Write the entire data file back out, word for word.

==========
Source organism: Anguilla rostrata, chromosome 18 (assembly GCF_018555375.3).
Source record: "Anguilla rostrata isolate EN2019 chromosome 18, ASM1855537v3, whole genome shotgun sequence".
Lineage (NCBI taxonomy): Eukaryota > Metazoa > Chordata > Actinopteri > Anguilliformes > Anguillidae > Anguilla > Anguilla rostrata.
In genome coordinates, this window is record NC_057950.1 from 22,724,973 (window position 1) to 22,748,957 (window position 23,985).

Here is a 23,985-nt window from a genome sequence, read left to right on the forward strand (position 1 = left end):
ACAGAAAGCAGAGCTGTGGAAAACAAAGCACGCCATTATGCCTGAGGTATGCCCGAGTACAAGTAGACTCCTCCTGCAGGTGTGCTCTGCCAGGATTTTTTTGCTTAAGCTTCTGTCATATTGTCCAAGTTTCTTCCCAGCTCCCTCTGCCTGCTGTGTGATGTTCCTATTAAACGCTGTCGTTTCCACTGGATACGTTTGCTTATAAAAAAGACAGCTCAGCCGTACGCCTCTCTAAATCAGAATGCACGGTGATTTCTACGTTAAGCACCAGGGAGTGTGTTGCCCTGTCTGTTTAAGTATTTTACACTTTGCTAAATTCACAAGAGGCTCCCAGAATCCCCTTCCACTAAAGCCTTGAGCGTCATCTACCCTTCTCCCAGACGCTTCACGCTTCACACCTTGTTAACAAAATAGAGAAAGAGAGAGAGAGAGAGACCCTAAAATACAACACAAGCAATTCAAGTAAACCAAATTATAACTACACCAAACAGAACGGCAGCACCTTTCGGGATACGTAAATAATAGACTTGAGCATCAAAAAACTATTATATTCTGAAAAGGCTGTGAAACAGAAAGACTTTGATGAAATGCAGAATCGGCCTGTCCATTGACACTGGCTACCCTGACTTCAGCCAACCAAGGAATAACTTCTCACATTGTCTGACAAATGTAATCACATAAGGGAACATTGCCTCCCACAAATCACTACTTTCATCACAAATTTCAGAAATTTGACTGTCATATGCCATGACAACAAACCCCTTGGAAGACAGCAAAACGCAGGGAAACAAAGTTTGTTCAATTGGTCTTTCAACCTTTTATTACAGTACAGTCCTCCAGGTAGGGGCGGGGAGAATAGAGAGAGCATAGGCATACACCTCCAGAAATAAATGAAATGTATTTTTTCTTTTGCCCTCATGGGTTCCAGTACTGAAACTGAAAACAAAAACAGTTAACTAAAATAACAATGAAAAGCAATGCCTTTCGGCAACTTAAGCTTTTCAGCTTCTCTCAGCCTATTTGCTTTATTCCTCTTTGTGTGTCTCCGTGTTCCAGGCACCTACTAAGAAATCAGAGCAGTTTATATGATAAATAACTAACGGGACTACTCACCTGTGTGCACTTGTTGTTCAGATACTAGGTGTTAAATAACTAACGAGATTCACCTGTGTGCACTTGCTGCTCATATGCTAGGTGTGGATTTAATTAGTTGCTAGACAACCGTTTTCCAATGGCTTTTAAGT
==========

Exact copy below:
Source organism: Anguilla rostrata, chromosome 18 (assembly GCF_018555375.3).
Source record: "Anguilla rostrata isolate EN2019 chromosome 18, ASM1855537v3, whole genome shotgun sequence".
Lineage (NCBI taxonomy): Eukaryota > Metazoa > Chordata > Actinopteri > Anguilliformes > Anguillidae > Anguilla > Anguilla rostrata.
In genome coordinates, this window is record NC_057950.1 from 22,724,973 (window position 1) to 22,748,957 (window position 23,985).

Here is a 23,985-nt window from a genome sequence, read left to right on the forward strand (position 1 = left end):
ACAGAAAGCAGAGCTGTGGAAAACAAAGCACGCCATTATGCCTGAGGTATGCCCGAGTACAAGTAGACTCCTCCTGCAGGTGTGCTCTGCCAGGATTTTTTTGCTTAAGCTTCTGTCATATTGTCCAAGTTTCTTCCCAGCTCCCTCTGCCTGCTGTGTGATGTTCCTATTAAACGCTGTCGTTTCCACTGGATACGTTTGCTTATAAAAAAGACAGCTCAGCCGTACGCCTCTCTAAATCAGAATGCACGGTGATTTCTACGTTAAGCACCAGGGAGTGTGTTGCCCTGTCTGTTTAAGTATTTTACACTTTGCTAAATTCACAAGAGGCTCCCAGAATCCCCTTCCACTAAAGCCTTGAGCGTCATCTACCCTTCTCCCAGACGCTTCACGCTTCACACCTTGTTAACAAAATAGAGAAAGAGAGAGAGAGAGAGACCCTAAAATACAACACAAGCAATTCAAGTAAACCAAATTATAACTACACCAAACAGAACGGCAGCACCTTTCGGGATACGTAAATAATAGACTTGAGCATCAAAAAACTATTATATTCTGAAAAGGCTGTGAAACAGAAAGACTTTGATGAAATGCAGAATCGGCCTGTCCATTGACACTGGCTACCCTGACTTCAGCCAACCAAGGAATAACTTCTCACATTGTCTGACAAATGTAATCACATAAGGGAACATTGCCTCCCACAAATCACTACTTTCATCACAAATTTCAGAAATTTGACTGTCATATGCCATGACAACAAACCCCTTGGAAGACAGCAAAACGCAGGGAAACAAAGTTTGTTCAATTGGTCTTTCAACCTTTTATTACAGTACAGTCCTCCAGGTAGGGGCGGGGAGAATAGAGAGAGCATAGGCATACACCTCCAGAAATAAATGAAATGTATTTTTTCTTTTGCCCTCATGGGTTCCAGTACTGAAACTGAAAACAAAAACAGTTAACTAAAATAACAATGAAAAGCAATGCCTTTCGGCAACTTAAGCTTTTCAGCTTCTCTCAGCCTATTTGCTTTATTCCTCTTTGTGTGTCTCCGTGTTCCAGGCACCTACTAAGAAATCAGAGCAGTTTATATGATAAATAACTAACGGGACTACTCACCTGTGTGCACTTGTTGTTCAGATACTAGGTGTTAAATAACTAACGAGATTCACCTGTGTGCACTTGCTGCTCATATGCTAGGTGTGGATTTAATTAGTTGCTAGACAACCGTTTTCCAATGGCTTTTAAGT